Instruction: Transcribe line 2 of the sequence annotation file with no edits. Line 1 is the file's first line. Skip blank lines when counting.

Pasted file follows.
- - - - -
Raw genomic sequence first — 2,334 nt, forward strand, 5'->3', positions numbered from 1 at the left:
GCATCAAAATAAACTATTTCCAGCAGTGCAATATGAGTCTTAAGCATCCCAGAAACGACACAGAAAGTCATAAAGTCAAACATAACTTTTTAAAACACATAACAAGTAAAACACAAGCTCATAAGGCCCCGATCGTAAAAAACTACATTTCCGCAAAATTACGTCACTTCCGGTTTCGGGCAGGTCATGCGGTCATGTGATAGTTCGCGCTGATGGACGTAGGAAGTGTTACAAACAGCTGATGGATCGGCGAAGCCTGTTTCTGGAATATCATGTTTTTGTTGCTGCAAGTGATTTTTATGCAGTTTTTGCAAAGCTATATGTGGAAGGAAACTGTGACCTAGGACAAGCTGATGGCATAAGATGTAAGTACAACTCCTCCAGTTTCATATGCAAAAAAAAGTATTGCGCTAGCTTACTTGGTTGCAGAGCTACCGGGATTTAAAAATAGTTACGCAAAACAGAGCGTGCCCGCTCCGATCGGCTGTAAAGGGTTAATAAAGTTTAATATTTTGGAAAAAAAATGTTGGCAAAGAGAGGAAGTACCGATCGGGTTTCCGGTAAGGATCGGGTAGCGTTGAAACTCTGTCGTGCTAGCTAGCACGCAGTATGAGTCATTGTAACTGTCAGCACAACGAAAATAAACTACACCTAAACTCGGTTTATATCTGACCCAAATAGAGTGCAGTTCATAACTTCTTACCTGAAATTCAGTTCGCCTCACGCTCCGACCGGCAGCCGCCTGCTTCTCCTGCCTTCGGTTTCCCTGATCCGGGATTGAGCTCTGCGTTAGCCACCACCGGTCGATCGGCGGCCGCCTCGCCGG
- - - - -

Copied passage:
GCATCAAAATAAACTATTTCCAGCAGTGCAATATGAGTCTTAAGCATCCCAGAAACGACACAGAAAGTCATAAAGTCAAACATAACTTTTTAAAACACATAACAAGTAAAACACAAGCTCATAAGGCCCCGATCGTAAAAAACTACATTTCCGCAAAATTACGTCACTTCCGGTTTCGGGCAGGTCATGCGGTCATGTGATAGTTCGCGCTGATGGACGTAGGAAGTGTTACAAACAGCTGATGGATCGGCGAAGCCTGTTTCTGGAATATCATGTTTTTGTTGCTGCAAGTGATTTTTATGCAGTTTTTGCAAAGCTATATGTGGAAGGAAACTGTGACCTAGGACAAGCTGATGGCATAAGATGTAAGTACAACTCCTCCAGTTTCATATGCAAAAAAAAGTATTGCGCTAGCTTACTTGGTTGCAGAGCTACCGGGATTTAAAAATAGTTACGCAAAACAGAGCGTGCCCGCTCCGATCGGCTGTAAAGGGTTAATAAAGTTTAATATTTTGGAAAAAAAATGTTGGCAAAGAGAGGAAGTACCGATCGGGTTTCCGGTAAGGATCGGGTAGCGTTGAAACTCTGTCGTGCTAGCTAGCACGCAGTATGAGTCATTGTAACTGTCAGCACAACGAAAATAAACTACACCTAAACTCGGTTTATATCTGACCCAAATAGAGTGCAGTTCATAACTTCTTACCTGAAATTCAGTTCGCCTCACGCTCCGACCGGCAGCCGCCTGCTTCTCCTGCCTTCGGTTTCCCTGATCCGGGATTGAGCTCTGCGTTAGCCACCACCGGTCGATCGGCGGCCGCCTCGCCGG